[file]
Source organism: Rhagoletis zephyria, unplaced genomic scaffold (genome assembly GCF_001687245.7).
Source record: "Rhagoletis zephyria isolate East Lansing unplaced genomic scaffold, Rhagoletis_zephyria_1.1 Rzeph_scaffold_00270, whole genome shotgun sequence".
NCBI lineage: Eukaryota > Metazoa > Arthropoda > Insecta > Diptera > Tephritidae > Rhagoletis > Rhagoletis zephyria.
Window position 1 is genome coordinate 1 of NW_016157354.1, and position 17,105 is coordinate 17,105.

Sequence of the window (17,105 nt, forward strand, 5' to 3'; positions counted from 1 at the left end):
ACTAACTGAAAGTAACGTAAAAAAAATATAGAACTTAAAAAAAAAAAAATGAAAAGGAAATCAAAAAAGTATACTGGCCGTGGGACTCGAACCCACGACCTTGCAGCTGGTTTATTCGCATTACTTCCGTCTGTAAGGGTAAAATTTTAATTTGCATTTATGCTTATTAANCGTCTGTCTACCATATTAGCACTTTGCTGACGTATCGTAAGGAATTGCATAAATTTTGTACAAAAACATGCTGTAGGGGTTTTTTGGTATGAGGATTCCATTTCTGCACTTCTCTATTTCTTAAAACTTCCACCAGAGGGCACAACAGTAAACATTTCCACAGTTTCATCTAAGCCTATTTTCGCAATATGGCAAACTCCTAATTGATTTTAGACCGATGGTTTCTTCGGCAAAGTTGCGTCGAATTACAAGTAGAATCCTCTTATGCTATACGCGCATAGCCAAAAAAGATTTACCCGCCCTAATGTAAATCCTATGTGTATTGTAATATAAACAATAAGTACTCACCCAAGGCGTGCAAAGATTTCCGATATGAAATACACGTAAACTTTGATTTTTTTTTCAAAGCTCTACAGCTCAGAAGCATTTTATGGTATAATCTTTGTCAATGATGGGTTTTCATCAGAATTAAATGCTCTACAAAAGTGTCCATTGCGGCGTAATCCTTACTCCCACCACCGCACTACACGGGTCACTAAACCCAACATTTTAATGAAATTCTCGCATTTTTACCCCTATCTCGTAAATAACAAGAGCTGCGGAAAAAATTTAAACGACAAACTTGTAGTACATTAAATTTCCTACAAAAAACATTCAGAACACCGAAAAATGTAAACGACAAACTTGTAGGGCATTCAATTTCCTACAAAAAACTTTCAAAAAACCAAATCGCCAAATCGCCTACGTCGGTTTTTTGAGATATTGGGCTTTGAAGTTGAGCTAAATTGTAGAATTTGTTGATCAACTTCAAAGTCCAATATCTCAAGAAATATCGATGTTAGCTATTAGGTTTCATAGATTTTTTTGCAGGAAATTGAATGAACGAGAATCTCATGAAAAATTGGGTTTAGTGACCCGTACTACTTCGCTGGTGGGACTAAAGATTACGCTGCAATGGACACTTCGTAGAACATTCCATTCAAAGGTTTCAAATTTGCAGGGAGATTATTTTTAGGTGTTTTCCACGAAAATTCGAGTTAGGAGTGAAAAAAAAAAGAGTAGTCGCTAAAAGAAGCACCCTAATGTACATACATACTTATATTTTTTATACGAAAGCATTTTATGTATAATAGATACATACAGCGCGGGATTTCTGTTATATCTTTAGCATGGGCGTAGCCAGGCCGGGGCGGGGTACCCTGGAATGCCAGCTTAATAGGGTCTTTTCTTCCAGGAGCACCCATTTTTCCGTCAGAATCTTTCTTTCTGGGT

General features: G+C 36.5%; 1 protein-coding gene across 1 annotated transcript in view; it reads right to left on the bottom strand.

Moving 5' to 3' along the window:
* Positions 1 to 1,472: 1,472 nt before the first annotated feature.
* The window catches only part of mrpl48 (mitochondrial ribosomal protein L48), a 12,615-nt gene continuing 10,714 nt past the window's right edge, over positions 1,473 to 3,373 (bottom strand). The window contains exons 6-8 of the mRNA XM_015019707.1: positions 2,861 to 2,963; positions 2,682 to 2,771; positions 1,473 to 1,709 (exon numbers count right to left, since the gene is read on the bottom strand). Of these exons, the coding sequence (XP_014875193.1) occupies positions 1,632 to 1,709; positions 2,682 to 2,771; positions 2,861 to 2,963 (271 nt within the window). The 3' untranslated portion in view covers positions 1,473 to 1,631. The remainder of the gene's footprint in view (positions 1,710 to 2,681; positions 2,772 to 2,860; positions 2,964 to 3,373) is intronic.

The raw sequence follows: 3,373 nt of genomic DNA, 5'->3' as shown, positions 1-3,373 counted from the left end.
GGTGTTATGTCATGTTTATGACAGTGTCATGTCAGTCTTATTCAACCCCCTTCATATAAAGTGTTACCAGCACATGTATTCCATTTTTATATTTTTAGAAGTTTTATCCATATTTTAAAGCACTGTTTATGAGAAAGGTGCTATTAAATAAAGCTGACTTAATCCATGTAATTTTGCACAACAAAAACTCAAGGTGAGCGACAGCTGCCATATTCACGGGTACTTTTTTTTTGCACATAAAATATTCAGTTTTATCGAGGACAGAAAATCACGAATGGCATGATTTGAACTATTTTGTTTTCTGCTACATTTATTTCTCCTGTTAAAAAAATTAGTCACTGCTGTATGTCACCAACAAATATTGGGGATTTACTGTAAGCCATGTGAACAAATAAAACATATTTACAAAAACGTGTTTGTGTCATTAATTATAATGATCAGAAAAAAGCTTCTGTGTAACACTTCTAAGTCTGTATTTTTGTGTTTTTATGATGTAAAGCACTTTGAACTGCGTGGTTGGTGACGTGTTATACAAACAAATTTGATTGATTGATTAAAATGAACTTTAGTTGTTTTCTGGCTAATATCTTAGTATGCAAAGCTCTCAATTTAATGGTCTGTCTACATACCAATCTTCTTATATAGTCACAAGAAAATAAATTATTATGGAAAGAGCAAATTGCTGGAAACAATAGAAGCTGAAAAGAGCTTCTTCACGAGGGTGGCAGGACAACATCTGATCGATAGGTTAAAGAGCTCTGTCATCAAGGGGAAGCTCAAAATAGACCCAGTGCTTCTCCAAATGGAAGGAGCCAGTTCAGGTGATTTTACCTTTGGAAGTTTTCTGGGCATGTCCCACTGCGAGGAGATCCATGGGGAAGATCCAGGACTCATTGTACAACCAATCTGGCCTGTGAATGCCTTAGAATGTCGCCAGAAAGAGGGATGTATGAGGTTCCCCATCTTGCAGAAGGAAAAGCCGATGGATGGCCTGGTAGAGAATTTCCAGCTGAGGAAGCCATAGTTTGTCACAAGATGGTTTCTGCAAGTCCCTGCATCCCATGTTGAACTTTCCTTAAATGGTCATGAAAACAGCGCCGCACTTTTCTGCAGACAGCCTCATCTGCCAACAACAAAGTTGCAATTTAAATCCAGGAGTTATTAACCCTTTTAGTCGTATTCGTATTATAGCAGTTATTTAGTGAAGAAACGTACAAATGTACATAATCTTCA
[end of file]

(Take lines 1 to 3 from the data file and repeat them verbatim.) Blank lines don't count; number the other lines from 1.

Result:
Source organism: Rhagoletis zephyria, unplaced genomic scaffold (genome assembly GCF_001687245.7).
Source record: "Rhagoletis zephyria isolate East Lansing unplaced genomic scaffold, Rhagoletis_zephyria_1.1 Rzeph_scaffold_00270, whole genome shotgun sequence".
NCBI lineage: Eukaryota > Metazoa > Arthropoda > Insecta > Diptera > Tephritidae > Rhagoletis > Rhagoletis zephyria.